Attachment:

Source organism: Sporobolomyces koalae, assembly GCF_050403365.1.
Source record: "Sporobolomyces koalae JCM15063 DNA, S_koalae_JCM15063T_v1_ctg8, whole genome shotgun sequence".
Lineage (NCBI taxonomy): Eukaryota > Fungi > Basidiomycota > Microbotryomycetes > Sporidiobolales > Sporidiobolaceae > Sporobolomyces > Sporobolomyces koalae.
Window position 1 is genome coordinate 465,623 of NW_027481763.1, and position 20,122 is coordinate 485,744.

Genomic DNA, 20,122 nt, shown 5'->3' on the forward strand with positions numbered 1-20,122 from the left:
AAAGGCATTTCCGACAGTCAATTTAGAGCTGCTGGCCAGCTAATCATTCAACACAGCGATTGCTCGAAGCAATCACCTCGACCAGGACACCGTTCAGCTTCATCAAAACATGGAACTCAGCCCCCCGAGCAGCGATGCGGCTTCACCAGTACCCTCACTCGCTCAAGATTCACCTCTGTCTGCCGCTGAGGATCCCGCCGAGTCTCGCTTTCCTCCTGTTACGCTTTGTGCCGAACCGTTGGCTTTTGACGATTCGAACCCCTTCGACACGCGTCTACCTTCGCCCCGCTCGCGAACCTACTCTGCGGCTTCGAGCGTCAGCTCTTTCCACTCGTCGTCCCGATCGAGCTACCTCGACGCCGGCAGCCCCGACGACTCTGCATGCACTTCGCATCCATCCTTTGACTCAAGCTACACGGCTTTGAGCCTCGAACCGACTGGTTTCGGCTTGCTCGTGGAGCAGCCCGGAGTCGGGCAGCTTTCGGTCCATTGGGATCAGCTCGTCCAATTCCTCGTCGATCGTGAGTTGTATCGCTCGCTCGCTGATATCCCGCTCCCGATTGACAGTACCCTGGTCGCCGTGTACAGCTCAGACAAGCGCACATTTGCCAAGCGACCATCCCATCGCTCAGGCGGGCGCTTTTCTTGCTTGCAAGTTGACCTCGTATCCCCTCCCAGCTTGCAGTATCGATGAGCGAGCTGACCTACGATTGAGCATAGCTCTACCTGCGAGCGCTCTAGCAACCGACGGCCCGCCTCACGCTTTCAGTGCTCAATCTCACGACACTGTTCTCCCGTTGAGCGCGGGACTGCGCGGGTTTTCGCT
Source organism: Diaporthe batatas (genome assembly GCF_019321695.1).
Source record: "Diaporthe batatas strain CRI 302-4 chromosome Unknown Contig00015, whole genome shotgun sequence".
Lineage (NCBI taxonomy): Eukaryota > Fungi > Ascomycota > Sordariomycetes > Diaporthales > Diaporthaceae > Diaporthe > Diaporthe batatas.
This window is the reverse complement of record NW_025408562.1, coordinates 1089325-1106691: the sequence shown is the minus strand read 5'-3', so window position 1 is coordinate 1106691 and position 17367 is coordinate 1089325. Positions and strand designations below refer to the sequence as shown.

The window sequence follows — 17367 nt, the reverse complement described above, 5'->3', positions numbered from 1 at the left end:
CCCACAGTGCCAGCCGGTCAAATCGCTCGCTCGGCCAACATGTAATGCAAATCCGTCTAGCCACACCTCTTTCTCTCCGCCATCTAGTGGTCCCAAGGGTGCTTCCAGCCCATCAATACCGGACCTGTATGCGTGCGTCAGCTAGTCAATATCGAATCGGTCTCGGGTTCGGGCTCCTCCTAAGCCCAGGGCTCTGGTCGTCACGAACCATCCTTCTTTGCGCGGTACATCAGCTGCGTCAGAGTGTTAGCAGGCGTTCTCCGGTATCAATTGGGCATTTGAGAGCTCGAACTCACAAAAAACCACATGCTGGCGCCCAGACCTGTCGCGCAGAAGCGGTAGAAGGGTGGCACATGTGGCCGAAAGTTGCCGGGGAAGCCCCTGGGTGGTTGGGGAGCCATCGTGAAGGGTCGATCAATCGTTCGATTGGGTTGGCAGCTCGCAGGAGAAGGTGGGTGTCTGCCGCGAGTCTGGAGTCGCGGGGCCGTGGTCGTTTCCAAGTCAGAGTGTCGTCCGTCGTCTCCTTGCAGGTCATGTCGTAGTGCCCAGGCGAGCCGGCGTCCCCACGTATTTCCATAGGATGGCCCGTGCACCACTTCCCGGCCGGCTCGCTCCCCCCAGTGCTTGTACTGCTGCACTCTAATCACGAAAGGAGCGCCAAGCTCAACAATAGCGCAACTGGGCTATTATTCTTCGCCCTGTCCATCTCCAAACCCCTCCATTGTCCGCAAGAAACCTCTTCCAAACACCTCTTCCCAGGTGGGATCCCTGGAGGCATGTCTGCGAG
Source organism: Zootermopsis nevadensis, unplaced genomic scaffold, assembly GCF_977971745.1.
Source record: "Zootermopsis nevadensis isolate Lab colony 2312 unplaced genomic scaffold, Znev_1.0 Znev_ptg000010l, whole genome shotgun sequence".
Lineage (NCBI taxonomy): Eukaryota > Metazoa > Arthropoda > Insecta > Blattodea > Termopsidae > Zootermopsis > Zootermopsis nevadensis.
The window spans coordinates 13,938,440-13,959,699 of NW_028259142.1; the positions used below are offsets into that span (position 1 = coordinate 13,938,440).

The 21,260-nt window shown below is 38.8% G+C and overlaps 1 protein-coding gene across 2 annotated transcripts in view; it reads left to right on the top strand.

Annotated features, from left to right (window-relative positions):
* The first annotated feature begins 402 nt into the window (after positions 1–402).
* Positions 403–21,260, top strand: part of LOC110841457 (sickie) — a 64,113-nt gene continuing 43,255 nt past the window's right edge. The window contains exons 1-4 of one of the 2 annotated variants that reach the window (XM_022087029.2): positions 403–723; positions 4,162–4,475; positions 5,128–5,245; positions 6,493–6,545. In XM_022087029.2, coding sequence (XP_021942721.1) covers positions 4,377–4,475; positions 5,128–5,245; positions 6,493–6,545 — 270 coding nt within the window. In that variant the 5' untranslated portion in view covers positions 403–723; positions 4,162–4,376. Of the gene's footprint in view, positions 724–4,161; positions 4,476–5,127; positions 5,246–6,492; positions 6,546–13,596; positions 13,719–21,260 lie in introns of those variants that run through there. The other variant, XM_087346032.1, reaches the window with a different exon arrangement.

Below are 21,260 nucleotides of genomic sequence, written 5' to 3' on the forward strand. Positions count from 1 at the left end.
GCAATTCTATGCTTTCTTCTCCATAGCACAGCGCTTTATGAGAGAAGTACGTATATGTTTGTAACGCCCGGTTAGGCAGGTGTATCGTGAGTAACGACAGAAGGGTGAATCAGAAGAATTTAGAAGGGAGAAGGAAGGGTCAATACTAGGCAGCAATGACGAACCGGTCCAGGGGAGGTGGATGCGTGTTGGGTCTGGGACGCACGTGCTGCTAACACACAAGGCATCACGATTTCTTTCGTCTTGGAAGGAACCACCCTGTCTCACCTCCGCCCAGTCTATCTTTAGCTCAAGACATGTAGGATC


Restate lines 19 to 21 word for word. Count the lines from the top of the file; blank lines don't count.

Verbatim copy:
* The first annotated feature begins 402 nt into the window (after positions 1–402).
* Positions 403–21,260, top strand: part of LOC110841457 (sickie) — a 64,113-nt gene continuing 43,255 nt past the window's right edge. The window contains exons 1-4 of one of the 2 annotated variants that reach the window (XM_022087029.2): positions 403–723; positions 4,162–4,475; positions 5,128–5,245; positions 6,493–6,545. In XM_022087029.2, coding sequence (XP_021942721.1) covers positions 4,377–4,475; positions 5,128–5,245; positions 6,493–6,545 — 270 coding nt within the window. In that variant the 5' untranslated portion in view covers positions 403–723; positions 4,162–4,376. Of the gene's footprint in view, positions 724–4,161; positions 4,476–5,127; positions 5,246–6,492; positions 6,546–13,596; positions 13,719–21,260 lie in introns of those variants that run through there. The other variant, XM_087346032.1, reaches the window with a different exon arrangement.

Below are 21,260 nucleotides of genomic sequence, written 5' to 3' on the forward strand. Positions count from 1 at the left end.